Of the 70 death investigations the Occupational Safety and Health Administration has conducted in North and South Dakota since Oct. 1, 2009, more than half (37) have stemmed from the oil fields of western North Dakota.

Logan remembers one of those deaths with an overwhelming tinge of sadness.

Mike Krajewski, a 49-year-old father of three daughters from Duluth, was killed when a pipe from a high-pressure line fell and struck his head while fracking in January. OSHA fined Halliburton $14,000 — the first time the oil-field servicing giant has been cited with workplace safety violations in North Dakota.

“I always wondered why he just didn’t look up,” recalled Logan, who witnessed what he called a “tragedy.” He knew Krajewski personally as “a great friend.

“He thought it was time to go out there and bleed off the fluid from the joints so it would slowly flow out,” Logan said. “He just didn’t look up and see the wire line on there. It’s all about being in a hurry. The thing flew up like a rocket as soon as he opened it up, and he got flown into the wellhead and it crushed the back of his head.

“It’s just a reminder how dangerous this work can be.”

Men work around the clock at a rig near Watford City, where the drilling floor is slick with grease and oil.

'I hope I'm out here another 20 years'

It’s 6:40 a.m. and a dramatic flaming sunrise illuminates the hilly prairie around “Raven Rig No. 1,” one of nearly 200 towering oil rigs drilling around the clock, every day, in western North Dakota.

Billy Peterson and Ivan Welch greet you with a cram course in the nomenclature, the distinct language of an oil rig. Peterson, 36, is the tool pusher, a not-so-lofty title for the rig boss. Welch is the company man, in charge of the site.

The other 20 crew members living in ­trailers around the 152-foot-tall rig include rock hounds (geologists), derrick hands, mud hands, drillers, floor hands, motor hands and directional drillers (who take umbrage when mistaken for rock hounds).

“Go on up,” Peterson says.

So you climb a 31-foot ladder, slick from dew and grease, to the rig floor — a slippery metallic beehive of activity offering a view that stretches for miles. Sparks fly and an acrid smell comes from the burnt steel cable being soldered and unsnaked to prepare for today’s drilling.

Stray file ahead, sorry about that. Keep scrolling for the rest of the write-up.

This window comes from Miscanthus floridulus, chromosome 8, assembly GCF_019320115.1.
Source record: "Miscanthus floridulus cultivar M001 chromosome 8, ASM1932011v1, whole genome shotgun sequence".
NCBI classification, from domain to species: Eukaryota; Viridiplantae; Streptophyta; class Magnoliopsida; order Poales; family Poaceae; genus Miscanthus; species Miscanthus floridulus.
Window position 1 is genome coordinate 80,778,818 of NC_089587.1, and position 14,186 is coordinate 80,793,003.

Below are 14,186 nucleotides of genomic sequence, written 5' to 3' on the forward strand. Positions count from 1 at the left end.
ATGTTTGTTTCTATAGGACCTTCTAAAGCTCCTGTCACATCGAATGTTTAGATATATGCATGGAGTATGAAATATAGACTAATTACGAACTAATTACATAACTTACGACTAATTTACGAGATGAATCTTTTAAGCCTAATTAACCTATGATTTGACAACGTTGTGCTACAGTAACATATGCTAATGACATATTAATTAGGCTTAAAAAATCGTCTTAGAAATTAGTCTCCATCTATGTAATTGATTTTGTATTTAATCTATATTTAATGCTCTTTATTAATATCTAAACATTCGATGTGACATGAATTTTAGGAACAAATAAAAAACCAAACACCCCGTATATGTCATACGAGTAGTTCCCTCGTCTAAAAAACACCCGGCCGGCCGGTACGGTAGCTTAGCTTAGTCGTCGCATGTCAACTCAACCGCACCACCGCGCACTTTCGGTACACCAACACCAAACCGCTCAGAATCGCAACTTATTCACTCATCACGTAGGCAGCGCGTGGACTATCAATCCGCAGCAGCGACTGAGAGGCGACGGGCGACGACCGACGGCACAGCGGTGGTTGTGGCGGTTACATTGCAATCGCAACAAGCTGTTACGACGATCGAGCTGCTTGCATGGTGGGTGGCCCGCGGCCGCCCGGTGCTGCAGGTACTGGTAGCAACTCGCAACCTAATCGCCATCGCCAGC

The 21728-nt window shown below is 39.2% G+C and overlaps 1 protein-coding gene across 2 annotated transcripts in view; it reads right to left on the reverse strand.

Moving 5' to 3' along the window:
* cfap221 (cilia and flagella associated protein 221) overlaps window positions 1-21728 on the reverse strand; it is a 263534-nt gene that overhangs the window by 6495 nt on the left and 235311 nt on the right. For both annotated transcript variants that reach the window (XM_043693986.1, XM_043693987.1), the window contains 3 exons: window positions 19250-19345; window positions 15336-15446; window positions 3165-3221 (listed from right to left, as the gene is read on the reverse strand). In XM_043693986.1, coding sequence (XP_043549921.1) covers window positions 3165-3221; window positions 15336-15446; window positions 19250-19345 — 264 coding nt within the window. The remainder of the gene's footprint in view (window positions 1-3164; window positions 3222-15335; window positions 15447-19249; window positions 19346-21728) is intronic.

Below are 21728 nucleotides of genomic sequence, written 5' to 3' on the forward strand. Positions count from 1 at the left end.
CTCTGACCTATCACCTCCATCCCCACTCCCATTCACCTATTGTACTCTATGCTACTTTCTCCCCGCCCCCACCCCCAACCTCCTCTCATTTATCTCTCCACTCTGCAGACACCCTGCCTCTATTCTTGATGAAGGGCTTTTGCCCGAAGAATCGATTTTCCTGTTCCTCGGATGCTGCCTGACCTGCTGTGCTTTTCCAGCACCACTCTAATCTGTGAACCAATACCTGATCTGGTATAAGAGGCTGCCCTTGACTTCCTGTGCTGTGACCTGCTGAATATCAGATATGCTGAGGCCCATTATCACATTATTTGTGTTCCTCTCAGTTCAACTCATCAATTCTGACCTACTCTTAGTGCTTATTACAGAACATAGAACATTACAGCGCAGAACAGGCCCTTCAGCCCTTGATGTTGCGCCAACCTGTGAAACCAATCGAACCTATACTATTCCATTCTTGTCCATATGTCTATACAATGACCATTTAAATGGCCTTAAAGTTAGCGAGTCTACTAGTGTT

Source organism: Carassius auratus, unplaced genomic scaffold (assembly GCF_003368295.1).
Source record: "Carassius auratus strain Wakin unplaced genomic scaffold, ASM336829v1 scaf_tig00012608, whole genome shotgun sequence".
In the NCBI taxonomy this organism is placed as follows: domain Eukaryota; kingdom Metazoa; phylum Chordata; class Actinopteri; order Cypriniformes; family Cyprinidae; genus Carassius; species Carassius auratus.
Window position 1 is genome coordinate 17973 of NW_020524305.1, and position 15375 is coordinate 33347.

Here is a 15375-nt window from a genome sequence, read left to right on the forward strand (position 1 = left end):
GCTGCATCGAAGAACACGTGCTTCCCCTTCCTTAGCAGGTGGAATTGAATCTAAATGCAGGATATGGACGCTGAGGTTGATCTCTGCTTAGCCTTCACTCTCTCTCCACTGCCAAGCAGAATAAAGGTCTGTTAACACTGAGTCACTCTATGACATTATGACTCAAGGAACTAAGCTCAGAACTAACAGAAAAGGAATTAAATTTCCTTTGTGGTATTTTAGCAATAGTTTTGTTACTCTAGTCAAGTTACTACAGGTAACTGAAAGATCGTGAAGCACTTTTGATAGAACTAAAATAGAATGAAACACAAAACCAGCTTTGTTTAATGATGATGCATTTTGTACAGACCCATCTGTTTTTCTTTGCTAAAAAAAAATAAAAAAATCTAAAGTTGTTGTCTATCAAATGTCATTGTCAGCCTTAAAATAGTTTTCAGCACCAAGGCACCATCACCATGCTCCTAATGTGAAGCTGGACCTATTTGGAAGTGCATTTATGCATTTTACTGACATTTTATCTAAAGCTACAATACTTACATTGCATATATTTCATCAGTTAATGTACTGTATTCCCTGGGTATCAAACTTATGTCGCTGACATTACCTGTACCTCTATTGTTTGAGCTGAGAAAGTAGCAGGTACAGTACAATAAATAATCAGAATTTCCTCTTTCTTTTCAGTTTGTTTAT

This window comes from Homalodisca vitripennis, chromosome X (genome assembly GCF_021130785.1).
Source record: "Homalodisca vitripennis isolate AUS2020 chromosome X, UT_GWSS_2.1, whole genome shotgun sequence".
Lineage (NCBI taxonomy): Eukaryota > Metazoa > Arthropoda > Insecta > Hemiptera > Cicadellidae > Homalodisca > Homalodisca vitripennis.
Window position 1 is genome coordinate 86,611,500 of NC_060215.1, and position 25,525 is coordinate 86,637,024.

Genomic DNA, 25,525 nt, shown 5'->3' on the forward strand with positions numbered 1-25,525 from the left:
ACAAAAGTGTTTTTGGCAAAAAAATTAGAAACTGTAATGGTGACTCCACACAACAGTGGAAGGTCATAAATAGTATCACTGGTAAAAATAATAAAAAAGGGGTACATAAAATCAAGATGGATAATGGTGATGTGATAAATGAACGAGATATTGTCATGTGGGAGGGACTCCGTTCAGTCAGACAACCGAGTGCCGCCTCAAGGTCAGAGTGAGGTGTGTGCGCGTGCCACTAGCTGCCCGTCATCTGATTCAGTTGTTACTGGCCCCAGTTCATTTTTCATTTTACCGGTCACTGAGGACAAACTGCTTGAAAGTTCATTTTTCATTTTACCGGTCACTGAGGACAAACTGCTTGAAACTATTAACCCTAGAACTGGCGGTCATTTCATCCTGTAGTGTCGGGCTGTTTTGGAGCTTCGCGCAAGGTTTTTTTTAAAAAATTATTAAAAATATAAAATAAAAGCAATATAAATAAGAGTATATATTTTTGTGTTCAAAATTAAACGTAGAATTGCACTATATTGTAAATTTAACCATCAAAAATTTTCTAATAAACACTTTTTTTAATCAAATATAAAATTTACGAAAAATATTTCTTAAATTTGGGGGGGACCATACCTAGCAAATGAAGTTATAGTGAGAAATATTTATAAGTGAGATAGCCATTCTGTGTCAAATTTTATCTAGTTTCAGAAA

Scott Berreth, a 35-year-old derrick hand from Billings, Mont., steps into a harness and is hoisted up like a circus acrobat, using a wrench to bang things in place some 10 ­stories up at the rig’s crown. Soft light filters in on a series of dangling black pipes, hanging like oversized salami in a deli.

When everything is ready, a huge overhead piece of machinery swings into place. Floor hands Ray Gerrish from Utah and Texan ­Russell Girsh slather the pipes with grease and connect them.

Grinding noise from the drill brake signals that drilling is underway, spinning a drill bit 2 miles deep in the Three Forks formation below the North Dakota prairie. The drill bit will eventually twist and veer off horizontally.

When the holes are set in a few weeks, the entire rig will be lifted on its four feet and moved one-third of a mile, making two turns, to its next drilling site.

Then dozens of fracking trucks will come in and pound in water, chemicals and round silica sand from Wisconsin and Minnesota, exploding the shale for oil extraction. Eventually, pumps come in and pull the oil out and deposit it into tanks until trucks and trains move it to fuel-thirsty consumers.

The scene, with rigs drilling holes before frack operators get the crude flowing, repeats itself at roughly 200 sites across the prairie — producing nearly a million barrels a day.

“I hope I’m out here another 20 years,” says Peterson, who works two weeks on and two weeks off, returning to six kids a dozen-hour drive away in Wyoming. He’s been working on drilling rigs since he was hired as a maintenance roustabout at 17.

“When the days are going good, I ain’t got a whole lot to do and might even take a nap,” the tool pusher says. “When days are going bad, I can be up for three days straight.

“It’s good for us workwise, and good for the country,” he says. “Maybe we can start making some money off this stuff instead of buying it all the time.”